Monday, January 16, 2017

Developing the “culture of polling” in Georgia (Part 1): Survey criticism in Georgia

[Note: This is a guest post from Natia Mestvirishvili, a Researcher at International Centre for Migration Policy Development (ICMPD) and former Senior Researcher at CRRC-Georgia. This post was co-published with the Clarion.]

Intense public debate usually accompanies the publication of survey findings in Georgia, especially when the findings are about politics. The discussions are often extremely critical or even call for the rejection of the results.

Normally criticism of surveys would focus on the shortcomings of the research process and help guide researchers towards better practices to make surveys a better tool to understand society. In Georgia most of the current criticism of surveys is, unfortunately, counterproductive and mainly driven by an unwillingness to accept the findings, because the critics do not like them. This blog post outlines some features of survey criticism in Georgia and highlights the need for constructive criticism aimed at the improvement of research practice, because constructive criticism is extremely important and useful for the development of the “culture of polling” in Georgia.

Often, discrepancies between the findings and the critics’ opinion about public opinion cause criticism of surveys in Georgia. Hence, the survey critics claim that the findings do not correspond to ‘reality’. Or rather, their reality.

But, are surveys meant to measure ‘reality’? For the most part, no. Rather, public opinion polls measure and report public opinion which is shaped not only by perceptions, but also by misperceptions i.e., the views and opinions that people have. There is no ‘right’ or ‘wrong’ opinion. It is equally important that these are opinions that people feel comfortable sharing during interviews –while talking to complete strangers. Consequently, and leaving aside deeply philosophical discussions about what reality is and whether it exists at all, public opinion surveys measure perceptions, not reality.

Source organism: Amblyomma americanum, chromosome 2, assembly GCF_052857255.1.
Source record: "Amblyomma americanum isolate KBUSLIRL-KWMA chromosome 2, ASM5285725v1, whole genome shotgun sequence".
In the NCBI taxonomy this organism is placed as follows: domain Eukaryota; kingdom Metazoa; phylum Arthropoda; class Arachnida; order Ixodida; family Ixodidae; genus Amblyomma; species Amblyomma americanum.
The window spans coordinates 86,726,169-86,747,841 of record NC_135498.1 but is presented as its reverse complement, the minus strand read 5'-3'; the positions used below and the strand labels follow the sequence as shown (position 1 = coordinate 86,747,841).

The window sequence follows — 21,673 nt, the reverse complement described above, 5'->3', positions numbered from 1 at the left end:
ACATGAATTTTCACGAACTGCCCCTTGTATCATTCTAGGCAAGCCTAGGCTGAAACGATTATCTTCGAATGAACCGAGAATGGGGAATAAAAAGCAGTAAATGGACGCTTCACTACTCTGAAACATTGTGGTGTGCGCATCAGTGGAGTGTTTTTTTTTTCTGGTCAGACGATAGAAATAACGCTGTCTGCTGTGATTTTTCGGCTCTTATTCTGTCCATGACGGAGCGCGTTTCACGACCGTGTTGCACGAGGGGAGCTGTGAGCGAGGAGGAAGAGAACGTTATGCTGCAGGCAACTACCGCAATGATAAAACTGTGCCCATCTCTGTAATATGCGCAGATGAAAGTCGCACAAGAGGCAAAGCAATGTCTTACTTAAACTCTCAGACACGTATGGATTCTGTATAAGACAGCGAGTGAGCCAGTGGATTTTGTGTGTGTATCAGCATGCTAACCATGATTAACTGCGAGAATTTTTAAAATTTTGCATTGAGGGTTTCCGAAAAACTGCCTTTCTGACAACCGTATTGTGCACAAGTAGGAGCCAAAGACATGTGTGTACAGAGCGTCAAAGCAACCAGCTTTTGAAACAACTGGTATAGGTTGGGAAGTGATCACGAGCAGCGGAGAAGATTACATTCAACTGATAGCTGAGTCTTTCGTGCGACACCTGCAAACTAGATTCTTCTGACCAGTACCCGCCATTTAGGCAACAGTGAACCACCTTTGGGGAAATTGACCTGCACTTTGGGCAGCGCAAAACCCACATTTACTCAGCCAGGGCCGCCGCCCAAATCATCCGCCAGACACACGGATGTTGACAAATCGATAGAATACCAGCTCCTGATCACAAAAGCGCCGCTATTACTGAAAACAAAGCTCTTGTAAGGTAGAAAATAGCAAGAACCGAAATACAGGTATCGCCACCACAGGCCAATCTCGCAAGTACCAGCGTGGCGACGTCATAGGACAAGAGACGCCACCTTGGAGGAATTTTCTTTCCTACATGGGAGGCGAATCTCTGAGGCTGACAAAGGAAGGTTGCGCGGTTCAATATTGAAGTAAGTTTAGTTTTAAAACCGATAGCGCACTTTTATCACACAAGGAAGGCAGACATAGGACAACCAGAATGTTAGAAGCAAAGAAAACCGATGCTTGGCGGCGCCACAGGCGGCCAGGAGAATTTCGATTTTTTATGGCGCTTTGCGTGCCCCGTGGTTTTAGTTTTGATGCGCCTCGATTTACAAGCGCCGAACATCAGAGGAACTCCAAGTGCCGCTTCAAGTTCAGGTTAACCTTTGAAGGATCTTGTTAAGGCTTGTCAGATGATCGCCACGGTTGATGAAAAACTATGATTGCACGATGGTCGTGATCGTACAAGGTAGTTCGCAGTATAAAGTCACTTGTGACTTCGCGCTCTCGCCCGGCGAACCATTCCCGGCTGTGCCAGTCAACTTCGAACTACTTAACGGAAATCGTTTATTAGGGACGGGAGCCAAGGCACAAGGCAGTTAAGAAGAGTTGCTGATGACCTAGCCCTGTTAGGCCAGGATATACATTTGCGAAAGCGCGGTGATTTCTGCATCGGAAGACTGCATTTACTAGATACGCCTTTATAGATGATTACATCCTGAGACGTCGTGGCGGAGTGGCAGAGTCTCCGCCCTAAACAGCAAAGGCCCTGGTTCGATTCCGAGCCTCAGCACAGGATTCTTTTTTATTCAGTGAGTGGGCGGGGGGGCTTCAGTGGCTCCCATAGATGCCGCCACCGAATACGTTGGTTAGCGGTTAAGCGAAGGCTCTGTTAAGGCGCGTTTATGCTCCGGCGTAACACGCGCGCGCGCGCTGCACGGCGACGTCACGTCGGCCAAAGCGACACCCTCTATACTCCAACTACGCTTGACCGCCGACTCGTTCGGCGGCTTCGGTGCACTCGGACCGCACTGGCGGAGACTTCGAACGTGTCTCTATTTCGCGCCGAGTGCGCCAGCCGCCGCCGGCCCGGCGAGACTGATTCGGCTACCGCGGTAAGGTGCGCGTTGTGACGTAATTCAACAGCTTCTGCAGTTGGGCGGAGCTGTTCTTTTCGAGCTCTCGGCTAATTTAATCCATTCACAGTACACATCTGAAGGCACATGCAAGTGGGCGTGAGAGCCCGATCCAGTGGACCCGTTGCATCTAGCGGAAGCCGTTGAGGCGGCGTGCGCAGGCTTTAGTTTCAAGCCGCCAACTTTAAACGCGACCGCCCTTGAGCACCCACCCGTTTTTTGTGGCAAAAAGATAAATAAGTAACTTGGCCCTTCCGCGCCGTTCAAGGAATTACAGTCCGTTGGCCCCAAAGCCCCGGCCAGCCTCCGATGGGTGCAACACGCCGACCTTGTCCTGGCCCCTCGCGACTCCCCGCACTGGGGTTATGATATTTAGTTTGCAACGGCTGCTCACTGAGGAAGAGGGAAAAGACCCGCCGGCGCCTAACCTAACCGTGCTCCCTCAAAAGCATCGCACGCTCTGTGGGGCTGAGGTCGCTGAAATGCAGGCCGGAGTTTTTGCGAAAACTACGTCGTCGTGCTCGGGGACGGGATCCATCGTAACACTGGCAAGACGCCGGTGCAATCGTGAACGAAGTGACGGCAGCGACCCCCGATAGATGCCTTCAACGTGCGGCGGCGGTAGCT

Among the many assumptions that may underlie criticism of surveys in Georgia, critics often suggest that:

  1. They know best what people around them think;
  2. What people around them think represents the opinions of the country’s entire population. 

However, both of these assumptions are wrong, because, in fact:

  1. Although people in general believe that they know others well, they don’t. Extensive psychological research shows that there are common illusions which make us think we know and understand other people better than we actually do – even when it comes to our partners and close friends;
  2. Not only does everyone have a limited choice of opinions and points of view in their immediate surroundings compared to the ‘entire’ society, but it has also been shown that people are attracted to similarity. As a result, primary social groups are composed of people who are alike. Thus, people tend to be exposed to the opinions of their peers, people who think alike. There are many points of view in other social groups that a person may never come across, not to mention understand or hold; 
  3. Even if a person has contacts with a wide diversity of people, these will never be enough to be representative of the entire society. Even if it were, individuals lack the ability to judge how opinions are distributed within a society.